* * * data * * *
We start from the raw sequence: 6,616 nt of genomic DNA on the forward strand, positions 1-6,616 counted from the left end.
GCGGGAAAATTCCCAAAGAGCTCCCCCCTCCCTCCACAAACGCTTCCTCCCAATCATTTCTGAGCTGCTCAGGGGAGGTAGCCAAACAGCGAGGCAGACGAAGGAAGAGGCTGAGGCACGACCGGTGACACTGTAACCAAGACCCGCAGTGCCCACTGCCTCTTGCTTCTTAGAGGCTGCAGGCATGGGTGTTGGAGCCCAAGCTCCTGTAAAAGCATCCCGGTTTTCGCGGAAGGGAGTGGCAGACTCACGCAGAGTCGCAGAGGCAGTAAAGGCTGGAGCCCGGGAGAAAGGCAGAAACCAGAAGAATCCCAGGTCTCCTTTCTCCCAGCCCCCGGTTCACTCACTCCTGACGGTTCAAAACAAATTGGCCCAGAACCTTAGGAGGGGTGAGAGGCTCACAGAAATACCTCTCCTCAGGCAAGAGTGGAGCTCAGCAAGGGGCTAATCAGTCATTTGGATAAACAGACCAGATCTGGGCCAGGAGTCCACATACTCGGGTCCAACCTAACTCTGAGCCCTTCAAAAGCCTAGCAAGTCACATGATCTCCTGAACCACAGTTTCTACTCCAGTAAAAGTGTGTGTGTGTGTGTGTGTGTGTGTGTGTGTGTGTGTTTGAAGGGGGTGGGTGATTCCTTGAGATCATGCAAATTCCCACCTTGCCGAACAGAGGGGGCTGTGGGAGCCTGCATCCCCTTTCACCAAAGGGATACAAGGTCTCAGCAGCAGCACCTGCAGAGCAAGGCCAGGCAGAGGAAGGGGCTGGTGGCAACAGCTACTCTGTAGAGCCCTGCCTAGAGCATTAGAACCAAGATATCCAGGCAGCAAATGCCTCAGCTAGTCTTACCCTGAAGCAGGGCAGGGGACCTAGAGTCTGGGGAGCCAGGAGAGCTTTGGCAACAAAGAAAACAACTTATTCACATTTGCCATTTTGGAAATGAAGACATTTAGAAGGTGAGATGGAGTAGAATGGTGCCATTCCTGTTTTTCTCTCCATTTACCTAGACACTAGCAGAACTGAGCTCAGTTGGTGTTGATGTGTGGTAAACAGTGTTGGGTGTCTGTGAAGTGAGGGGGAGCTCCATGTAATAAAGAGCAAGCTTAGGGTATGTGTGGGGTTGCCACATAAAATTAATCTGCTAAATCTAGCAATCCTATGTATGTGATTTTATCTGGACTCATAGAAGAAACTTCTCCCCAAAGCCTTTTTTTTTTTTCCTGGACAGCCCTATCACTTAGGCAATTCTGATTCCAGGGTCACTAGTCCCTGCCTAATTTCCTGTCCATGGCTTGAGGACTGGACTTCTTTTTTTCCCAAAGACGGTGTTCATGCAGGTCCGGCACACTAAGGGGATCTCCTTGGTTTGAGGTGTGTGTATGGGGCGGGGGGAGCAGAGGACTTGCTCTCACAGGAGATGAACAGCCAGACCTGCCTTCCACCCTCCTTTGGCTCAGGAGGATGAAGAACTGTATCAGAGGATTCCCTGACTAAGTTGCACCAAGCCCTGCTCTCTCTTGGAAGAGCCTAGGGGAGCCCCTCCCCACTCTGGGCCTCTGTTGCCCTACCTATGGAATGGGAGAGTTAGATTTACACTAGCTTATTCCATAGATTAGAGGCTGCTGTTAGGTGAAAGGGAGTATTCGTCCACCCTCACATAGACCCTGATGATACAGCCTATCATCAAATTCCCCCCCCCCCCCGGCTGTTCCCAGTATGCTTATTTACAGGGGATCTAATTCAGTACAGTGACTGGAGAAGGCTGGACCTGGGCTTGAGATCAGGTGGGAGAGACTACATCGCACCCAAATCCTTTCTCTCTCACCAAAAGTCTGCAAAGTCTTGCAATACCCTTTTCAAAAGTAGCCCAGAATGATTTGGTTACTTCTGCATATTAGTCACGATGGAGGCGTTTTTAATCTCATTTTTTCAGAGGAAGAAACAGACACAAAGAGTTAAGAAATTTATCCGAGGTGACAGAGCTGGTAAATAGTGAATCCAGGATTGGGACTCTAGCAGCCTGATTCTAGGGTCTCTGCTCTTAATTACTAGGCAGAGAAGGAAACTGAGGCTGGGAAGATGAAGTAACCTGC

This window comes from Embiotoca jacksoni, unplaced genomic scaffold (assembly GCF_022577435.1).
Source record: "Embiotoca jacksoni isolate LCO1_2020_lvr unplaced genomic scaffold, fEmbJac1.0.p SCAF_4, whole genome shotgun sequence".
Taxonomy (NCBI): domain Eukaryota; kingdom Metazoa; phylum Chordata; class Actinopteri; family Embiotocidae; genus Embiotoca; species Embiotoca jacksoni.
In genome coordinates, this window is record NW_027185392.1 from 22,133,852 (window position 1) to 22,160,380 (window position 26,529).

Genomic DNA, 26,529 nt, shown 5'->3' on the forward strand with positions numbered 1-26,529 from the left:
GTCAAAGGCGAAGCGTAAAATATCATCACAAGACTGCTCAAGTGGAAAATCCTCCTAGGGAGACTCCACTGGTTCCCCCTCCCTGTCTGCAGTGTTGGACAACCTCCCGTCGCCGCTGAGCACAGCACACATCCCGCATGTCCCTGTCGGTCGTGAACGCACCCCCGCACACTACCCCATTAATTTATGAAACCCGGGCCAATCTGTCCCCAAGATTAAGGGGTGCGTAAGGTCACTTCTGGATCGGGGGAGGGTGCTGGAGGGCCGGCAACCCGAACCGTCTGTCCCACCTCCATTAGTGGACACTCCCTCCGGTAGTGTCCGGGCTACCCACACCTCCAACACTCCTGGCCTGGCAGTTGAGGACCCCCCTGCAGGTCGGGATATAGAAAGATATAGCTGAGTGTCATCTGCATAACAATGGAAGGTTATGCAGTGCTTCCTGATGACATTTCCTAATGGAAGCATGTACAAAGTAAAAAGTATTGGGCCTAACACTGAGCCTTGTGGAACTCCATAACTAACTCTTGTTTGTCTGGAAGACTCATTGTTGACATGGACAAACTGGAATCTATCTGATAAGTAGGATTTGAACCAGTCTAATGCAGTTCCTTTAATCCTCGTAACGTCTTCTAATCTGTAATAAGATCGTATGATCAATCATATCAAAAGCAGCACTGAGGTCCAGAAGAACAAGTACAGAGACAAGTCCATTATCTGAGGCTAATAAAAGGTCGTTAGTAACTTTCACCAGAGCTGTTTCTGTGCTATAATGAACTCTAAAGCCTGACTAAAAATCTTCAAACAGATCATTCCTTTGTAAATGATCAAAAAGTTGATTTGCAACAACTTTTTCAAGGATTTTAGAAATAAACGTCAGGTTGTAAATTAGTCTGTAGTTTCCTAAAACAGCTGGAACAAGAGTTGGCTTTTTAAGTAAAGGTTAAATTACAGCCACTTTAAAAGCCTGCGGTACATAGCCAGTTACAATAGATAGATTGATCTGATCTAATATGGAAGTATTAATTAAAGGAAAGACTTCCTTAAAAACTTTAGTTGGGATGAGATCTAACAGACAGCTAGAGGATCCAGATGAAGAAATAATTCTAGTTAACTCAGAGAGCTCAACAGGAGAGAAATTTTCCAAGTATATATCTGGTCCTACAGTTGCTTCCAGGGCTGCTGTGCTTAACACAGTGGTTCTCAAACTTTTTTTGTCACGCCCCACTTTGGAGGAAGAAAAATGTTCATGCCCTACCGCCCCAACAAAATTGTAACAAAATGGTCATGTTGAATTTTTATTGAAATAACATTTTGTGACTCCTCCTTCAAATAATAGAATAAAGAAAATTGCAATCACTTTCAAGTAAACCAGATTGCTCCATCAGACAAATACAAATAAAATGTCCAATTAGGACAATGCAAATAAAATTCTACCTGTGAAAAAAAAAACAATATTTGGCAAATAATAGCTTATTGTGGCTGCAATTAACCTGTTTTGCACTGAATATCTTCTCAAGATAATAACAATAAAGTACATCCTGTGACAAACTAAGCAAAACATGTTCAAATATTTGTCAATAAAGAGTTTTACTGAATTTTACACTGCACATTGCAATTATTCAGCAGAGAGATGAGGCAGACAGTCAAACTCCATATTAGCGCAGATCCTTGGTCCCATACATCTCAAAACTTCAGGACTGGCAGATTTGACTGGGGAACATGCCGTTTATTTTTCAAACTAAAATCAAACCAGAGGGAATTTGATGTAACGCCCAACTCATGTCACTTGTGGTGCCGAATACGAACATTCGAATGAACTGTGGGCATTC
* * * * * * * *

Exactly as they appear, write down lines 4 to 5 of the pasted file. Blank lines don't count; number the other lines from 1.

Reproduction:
Source record: "Embiotoca jacksoni isolate LCO1_2020_lvr unplaced genomic scaffold, fEmbJac1.0.p SCAF_4, whole genome shotgun sequence".
Taxonomy (NCBI): domain Eukaryota; kingdom Metazoa; phylum Chordata; class Actinopteri; family Embiotocidae; genus Embiotoca; species Embiotoca jacksoni.